Never heard of the book and obviously I’ve never read it. Sounds like perhaps you’ve been consuming a little too much of the malted Sierra beverage of choice. Either that or you’re dyslexic and referring to another best selling book about ultrarunning natives. But, I’ll attempt to answer your question even though I think you may be a bit confused.
In general I would think that there are many reasons why running ultras backwards would be problematic and thus slower, including aid stations not open when you get there (but if all you’re eating is pumpkin seeds it probably doesn’t matter), course markings, running into the runners going the right direction (think Way Too Cool between ALT and Browns Bar), and from an RD’s perspective you’d be a pain in the ass to account for. But, if you’ve got five under your belt and these haven’t been an issue more power to you.
As for running Western States backwards, do you realize how much harder it would be to run from Auburn to Squaw Valley? And not just because of the net uphill. Think about all the miles of downhill that you’d have to run up? Have you run up Cal St or up to Devil’s Thumb from El Dorado? Those are long climbs on gentle grades. How about you just work on getting better running the way the horses and runners have for decades instead of trying to make it more difficult? Is this just to draw attention to yourself? Seems to be a lot of that going around these days.
Jimmy The Greek asks:
I am so excited about the field this year. Seems like each year Western States has the best field ever and this year is no exception. You guys all being students of the race (and one of you the two-time defending champion) who are your top five picks for the men and women?
Yes indeed, this year’s field is very good, especially the men. The Montrail Ultra Cup has been very good for increasing the quality of the field at WS. I think this is great for the race and the sport. At no other race are we able to assemble such a quality field, even at our National Championships.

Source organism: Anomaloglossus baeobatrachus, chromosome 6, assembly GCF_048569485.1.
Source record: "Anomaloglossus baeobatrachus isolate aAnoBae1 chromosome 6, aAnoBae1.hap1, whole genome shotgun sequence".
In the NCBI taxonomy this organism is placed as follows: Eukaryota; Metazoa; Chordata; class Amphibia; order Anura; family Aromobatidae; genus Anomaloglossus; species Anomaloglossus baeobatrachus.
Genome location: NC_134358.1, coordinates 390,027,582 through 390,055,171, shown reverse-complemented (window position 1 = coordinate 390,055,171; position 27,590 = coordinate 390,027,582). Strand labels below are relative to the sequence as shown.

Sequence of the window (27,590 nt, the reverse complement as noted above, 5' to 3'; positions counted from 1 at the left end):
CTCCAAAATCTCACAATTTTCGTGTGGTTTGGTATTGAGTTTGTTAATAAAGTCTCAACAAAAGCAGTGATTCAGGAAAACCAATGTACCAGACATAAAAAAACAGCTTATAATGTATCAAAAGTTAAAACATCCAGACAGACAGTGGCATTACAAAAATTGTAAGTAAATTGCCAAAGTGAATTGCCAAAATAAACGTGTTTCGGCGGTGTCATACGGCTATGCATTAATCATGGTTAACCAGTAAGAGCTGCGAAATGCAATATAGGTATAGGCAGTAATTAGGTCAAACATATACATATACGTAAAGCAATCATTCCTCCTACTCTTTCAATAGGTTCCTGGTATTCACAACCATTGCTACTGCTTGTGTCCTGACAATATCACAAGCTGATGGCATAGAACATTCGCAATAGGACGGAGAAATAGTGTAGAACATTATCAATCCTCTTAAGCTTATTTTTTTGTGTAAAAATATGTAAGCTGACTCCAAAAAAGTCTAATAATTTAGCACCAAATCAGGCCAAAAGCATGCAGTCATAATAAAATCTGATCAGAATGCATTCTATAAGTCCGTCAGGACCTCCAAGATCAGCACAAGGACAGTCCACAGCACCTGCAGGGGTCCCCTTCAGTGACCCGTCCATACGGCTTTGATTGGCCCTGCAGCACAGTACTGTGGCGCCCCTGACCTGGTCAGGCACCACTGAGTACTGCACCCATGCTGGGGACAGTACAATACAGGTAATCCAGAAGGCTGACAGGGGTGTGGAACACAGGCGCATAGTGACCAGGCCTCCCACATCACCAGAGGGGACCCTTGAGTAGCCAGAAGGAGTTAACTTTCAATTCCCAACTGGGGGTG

While the men’s field is very top-heavy with some fast first-timers and some veterans mixed in there – experience often plays a role at WS – the number of potential sub 20-hour finishers may be more striking. But, you only want our top five. If last year is any indication top five includes the much smaller group of sub-17 hour men. Jurek won his first time running, but didn’t break 17 until his third year. Most of the other winners, including Morton, took at least a year to figure it out. Before last year, perhaps only Dave Mackey has run under 17 at his first WS and then got second to the experienced Jurek. Hal didn’t win or break 17 until his 6th attempt. Can the WS virgin big guns Krupicka, Roes, and Jornet defy the stats and win on their first try? It would be fun to see one of them pull it off, but I’m going with HK for the three-peat. Here are my top five men:
- Hal Koerner
- Tsuyoshi Kaburaki
- Victor Ballesteros
- Erik Skaden
- Rod Bien
The women’s field is interesting with lots of experience and a couple of 100 mile virgins, including Rory Bosio who runs the hills like Victor B, gracefully and swiftly like a deer. Even though there are two former champions in the field, Nikki and Annette, I’m going to pick Meghan Arbogast for the win. She’s been racing very well, including winning the 100K USATF championship and recently snagging a victory at Ice Age 50 miler. She’s got three top-ten WS finishes under her belt and if she goes into the race thinking she can win, I think she can pull it off and win the MUC at the same time. Here are my top five women:
- Meghan Arbogast
- Nikki Kimball
- Annette Bednosky
- Rory Bosio
- Devon Crosby-Helms
Picking the top runners at WS is never easy as there are just too many unknown variables to factor in. But, as always, it’s going to be interesting to see how the day unfolds. See who has troubles and who runs the race of their life. If I didn’t pick you and you think I should have, prove me wrong!
Let’s see what my other synchrobloggers have to say to Otto, Ass, and Jimmy.